The new FARES (FAst REliable Safe) method of reduction of the acute anterior dislocation of the shoulder: a prospective randomised comparative study
Anterior dislocations of the glenohumeral joint are very common. This is probably the result of the shoulder anatomy that predisposes to instability. There are several methods of reduction of the anterior dislocation of the shoulder, including those introduced by Hippocrates, Kocher Milch and Stimpson; rates of success and complications following reduction range according to the method used. Although most anterior shoulder dislocations can be easily reduced at the Accident and Emergency Departments (AE) of most hospitals, some dislocations will still require the implementation of more than one method(s) and in 5% to 10% of cases, reduction can only be achieved at an operating theatre.
The optimal method of reduction should require minimal assistance to the physician performing it and it ought to be highly effective, quick, safe and painless. Choosing which method to use is a whole different issue, since most physicians seldom base their decision on objective criteria. This however is more or less expected since there are only a few studies in the literature that compare the efficacy, safety and reliability among different techniques and most of them are lacking comparison groups, blinded methodology, or proper statistical analysis.
This trial compares the efficacy of the FARES (FAst REliable Safe) method, a new method to reduce shoulder dislocation, against two traditional methods ("Hippocrates" and "Kocher" methods).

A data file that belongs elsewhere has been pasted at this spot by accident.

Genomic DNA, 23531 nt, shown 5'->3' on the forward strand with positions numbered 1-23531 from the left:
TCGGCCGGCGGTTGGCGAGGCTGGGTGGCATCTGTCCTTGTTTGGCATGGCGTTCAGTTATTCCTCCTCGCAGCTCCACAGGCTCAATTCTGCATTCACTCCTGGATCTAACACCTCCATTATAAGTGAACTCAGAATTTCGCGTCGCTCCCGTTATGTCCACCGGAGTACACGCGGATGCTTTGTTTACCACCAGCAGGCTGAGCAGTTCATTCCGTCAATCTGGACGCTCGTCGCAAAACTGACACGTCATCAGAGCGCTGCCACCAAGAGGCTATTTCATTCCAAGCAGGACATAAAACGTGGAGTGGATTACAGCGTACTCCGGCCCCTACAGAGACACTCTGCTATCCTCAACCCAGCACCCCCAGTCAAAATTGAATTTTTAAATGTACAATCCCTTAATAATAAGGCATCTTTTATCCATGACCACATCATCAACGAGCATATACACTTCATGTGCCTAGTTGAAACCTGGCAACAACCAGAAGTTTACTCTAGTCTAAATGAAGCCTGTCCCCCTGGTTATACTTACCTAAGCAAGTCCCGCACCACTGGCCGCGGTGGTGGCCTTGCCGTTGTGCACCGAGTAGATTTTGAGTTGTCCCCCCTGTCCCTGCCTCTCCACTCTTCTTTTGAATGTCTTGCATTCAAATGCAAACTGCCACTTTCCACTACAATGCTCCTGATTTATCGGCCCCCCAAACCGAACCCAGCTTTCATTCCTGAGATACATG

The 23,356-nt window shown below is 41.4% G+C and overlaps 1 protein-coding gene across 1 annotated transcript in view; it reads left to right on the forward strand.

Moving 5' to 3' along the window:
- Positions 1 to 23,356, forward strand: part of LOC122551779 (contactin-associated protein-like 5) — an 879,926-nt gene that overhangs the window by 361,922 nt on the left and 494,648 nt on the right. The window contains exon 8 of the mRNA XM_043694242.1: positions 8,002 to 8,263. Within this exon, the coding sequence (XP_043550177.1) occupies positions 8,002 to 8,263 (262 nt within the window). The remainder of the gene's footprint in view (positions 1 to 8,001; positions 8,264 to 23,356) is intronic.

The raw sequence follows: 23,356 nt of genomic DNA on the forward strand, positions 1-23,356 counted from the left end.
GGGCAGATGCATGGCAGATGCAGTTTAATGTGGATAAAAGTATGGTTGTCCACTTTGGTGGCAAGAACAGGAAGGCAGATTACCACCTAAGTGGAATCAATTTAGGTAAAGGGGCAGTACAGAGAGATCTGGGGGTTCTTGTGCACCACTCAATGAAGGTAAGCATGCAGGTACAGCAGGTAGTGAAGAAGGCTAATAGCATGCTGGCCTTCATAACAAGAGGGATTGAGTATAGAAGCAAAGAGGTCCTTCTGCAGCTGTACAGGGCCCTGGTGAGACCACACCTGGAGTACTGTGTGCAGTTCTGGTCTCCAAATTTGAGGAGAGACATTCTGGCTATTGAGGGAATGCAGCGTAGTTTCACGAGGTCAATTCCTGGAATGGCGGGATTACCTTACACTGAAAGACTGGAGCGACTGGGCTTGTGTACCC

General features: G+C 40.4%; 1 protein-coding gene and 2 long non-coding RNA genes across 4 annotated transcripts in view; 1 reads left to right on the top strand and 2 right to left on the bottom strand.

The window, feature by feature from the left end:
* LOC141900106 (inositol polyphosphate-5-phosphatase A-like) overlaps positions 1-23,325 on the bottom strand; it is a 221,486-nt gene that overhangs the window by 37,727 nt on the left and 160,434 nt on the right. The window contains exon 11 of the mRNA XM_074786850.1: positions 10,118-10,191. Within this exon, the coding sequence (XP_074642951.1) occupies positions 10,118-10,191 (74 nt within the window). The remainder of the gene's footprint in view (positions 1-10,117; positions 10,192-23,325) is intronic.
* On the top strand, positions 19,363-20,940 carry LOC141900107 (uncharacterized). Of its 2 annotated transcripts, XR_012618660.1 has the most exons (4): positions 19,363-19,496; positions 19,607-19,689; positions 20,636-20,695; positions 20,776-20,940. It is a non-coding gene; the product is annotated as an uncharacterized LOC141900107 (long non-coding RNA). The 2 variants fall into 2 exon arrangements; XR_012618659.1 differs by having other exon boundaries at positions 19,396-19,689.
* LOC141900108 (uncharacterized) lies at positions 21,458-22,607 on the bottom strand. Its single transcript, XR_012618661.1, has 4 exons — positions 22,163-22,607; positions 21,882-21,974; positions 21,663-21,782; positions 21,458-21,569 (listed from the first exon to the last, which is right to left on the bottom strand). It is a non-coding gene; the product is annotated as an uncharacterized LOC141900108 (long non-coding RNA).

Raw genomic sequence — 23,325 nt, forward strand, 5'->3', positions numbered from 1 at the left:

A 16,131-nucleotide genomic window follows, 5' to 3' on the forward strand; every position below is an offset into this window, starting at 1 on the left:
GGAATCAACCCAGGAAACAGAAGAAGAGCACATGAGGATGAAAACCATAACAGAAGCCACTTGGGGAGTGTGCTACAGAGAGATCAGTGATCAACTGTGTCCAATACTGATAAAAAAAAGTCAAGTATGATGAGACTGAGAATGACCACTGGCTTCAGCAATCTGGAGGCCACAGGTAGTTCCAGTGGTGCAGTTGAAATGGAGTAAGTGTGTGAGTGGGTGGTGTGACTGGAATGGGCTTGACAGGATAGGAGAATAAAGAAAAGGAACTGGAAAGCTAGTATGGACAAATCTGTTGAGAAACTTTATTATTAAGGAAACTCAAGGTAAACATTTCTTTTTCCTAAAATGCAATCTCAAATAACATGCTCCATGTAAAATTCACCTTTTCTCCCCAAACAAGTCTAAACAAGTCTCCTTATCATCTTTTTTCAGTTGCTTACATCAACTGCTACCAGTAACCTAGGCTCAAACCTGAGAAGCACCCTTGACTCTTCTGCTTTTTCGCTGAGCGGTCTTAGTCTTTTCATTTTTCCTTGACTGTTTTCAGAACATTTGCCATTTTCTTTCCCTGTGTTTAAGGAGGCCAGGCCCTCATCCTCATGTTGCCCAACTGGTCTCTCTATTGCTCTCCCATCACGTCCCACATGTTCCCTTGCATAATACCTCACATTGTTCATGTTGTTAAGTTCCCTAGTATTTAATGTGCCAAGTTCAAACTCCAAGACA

Scientific and Ethical Committee, Papageorgiou General Hospital of Thessaloniki, approved on 29/09/2008.
Prospective parallel-group randomised controlled single-centre trial
Primary study design
Secondary study design
Randomised controlled trial
Patient information sheet
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Traumatic shoulder dislocation
Participants were randomly allocated to the following three arms:
1. The FARES method
2. The "Hippocrates" method
3. The "Kocher" method
Duration of treatment for each participant was up to 10 min in all arms.
All trial outcomes were assessed immediately after the treatment (no follow-up assessments).
Primary outcome measures
Efficacy of each individual method as far as the reduction of the shoulder dislocation was concerned. The efficacy was validated by x-rays following the reduction attempt and by the ability of the patient to perform voluntary and painless movements of the affected arm.
Secondary outcome measures
1. Evaluation of the pain felt during the reduction, measured using the Visual Analogue Scale (VAS) score (0 = no pain, 10 = unbearable pain)
2. Evaluation of the existence of any immediate complication following the reduction of the shoulder dislocation
Overall trial start date
Overall trial end date
Participant inclusion criteria
1. Adults (>18 years old), both males and females
2. Patients suffering from 'first-time' traumatic anterior dislocation of the shoulder (either accompanied by a fracture of the greater humeral tuberosity or not)
Target number of participants
Participant exclusion criteria
1. Patients suffering from voluntary and/or recurrent dislocation or reporting prior episode(s) of subluxation
2. Patients suffering from dislocation associated with 3- or 4-parts fracture of the proximal humerus
3. Patients with duration of dislocation greater than 24 hours
4. Intoxicated patients
5. Patients that had used any analgesics and/or muscle relaxants before attempting reduction
Recruitment start date
Recruitment end date
Countries of recruitment
Trial participating centre
Third Orthopaedic Department
Aristotle University of Thessaloniki (Greece)
Aristotle University of Thessaloniki Medical School, Papageorgiou General Hospital, Third Orthopaedic Department (Greece)
Funding Body Type
Funding Body Subtype
Results and Publications
Publication and dissemination plan
Not provided at time of registration
Intention to publish date
Participant level data
Not provided at time of registration
Results - basic reporting